In the mid-1800s there was a smart geologist with a face as sharp as flint who worked in the American Midwest. In those days, the “Midwest” was quite close to the frontier of the country. It took some guts and imagination to live out there, and maybe Charles Whittlesey had both in abundance – for he clearly saw evidence of dramatic climate change in riverbanks and hillsides around him. For Whittlesey, the Ice Age was evident in almost every field and ridge.
Many geologists of the time were still skeptical of the new theory that Earth’s climate could change at all. It wasn’t easy to think that Mother Nature had once put the whole globe into a deep freeze, but my hero got on-board with the program early. He argued (correctly) that much of the upper part of our country had once been buried under thick, glacial ice, and he did so by pointing to specific pieces of evidence he could describe and draw.
That alone would make Whittlesey commendable in my book. He looked at good evidence, published as widely as he could at the time, and argued for his views.
But this is what really impresses me. Despite the fact Whittlesey was living and working in the Midwest – pretty far from the ocean – he had the insight to see that the massive glaciers of the past must have changed global sea level drastically.
Here’s the picture:
During times of bitter cold in the past 2 million years, extensive ice sheets and major glaciers have formed in North America and Scandinavia. While those glaciers have been draped on the land, they have “locked up” a great deal of Earth’s waters.
More and bigger glaciers meant lower and lower sea level in the Ice Age, a point Whittlesey deduced early. One of his estimates put sea level of the Ice Age as around 300 feet lower than today, a value that stands up well to current scientific data.
With sea level hundreds of feet lower than it is now, brown bears (and people) could walk from Siberia to Alaska – and they evidently did so, spreading down into North America.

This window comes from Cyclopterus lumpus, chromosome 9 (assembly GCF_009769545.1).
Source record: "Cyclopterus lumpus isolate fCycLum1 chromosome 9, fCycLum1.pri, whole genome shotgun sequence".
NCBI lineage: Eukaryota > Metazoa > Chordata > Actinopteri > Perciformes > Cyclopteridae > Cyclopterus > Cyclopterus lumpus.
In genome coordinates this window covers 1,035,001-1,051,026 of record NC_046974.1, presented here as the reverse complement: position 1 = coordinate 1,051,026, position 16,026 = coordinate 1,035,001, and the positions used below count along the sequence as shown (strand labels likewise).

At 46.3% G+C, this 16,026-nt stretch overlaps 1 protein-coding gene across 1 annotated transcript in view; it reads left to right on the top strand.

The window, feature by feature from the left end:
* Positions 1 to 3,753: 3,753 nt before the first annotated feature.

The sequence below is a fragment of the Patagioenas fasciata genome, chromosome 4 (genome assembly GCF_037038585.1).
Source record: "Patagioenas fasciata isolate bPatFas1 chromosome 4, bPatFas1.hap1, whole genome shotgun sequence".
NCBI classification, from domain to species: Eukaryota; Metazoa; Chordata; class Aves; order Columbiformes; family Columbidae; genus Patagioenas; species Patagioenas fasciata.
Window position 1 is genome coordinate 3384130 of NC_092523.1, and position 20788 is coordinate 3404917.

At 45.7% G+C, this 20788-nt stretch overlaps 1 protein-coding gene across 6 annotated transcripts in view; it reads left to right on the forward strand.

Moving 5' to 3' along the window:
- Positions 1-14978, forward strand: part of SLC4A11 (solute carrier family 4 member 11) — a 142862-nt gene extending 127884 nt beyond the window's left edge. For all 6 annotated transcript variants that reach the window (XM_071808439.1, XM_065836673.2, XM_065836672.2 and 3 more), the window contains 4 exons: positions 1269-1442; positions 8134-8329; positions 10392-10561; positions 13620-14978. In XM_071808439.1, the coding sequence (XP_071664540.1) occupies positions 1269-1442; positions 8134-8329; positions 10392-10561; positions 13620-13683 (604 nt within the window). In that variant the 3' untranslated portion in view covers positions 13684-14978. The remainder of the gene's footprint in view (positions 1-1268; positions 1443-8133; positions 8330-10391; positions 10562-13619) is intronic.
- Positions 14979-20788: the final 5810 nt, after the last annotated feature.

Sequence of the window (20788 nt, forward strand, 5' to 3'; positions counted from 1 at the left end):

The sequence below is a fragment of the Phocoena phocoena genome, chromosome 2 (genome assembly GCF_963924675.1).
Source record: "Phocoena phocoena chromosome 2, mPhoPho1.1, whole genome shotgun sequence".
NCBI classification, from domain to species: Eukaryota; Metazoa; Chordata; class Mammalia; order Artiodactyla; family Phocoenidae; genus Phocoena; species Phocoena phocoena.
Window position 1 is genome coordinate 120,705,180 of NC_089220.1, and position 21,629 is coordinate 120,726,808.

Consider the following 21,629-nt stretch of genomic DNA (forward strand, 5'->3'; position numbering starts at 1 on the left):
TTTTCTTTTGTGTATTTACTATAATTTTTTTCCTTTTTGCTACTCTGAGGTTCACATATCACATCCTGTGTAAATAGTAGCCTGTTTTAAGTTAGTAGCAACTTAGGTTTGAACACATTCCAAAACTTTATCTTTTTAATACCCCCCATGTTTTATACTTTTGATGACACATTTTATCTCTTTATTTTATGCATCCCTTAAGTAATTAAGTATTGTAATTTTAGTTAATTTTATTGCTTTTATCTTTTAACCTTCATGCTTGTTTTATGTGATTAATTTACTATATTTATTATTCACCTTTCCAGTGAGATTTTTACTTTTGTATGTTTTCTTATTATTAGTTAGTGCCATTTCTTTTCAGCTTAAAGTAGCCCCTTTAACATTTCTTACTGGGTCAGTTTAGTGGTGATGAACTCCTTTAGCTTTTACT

But climate naturally evolves on Earth, and the Ice Age came to its end in due time. When global temperatures shot upward into the warmth we enjoy in this epoch, the massive glaciers and ice sheet started to melt. Water that had been on land (as ice), flowed down into the seas. Ocean levels rose, and rose, and rose some more, an increase totaling hundreds of feet.
But oddly enough, that’s not the end of the story. In some places – like Sweden and Hudson Bay – the land is rising out of the sea. In other words, in those places, local sea level has been falling even while global sea level has been rising.
In Scandinavia and Hudson Bay, the evidence the sea is falling compared to the land is the many old beaches that are high and dry on the land well above current sea level. These “raised beaches” show us the land is moving upward even faster than global sea level has been rising. But there are not raised beaches like these everywhere on Earth, only in places where (interestingly enough) major glaciers used to lie.
Our hero was one geologist who had some insight on this issue, too. The ice sheets of the Ice Age were literally a couple miles thick and covered whole regions. When the Ice Age glaciers melted, their staggering weight was removed. Gradually, the land under the ice has moved upward – and it’s still doing so.
The land in Hudson Bay and Scandinavia is headed higher and higher at a faster rate than global sea level. So local sea level where my herring-eating ancestors live in southern Sweden is dropping relative to land.
Climate change on Earth guarantees that sea level can go up a whole lot in some places and down in others. Those are the realities with which people have adapted for a long time, and will doubtless have to do so again.
Like climate itself, the only constant we geologists can see when it comes to sea level is change.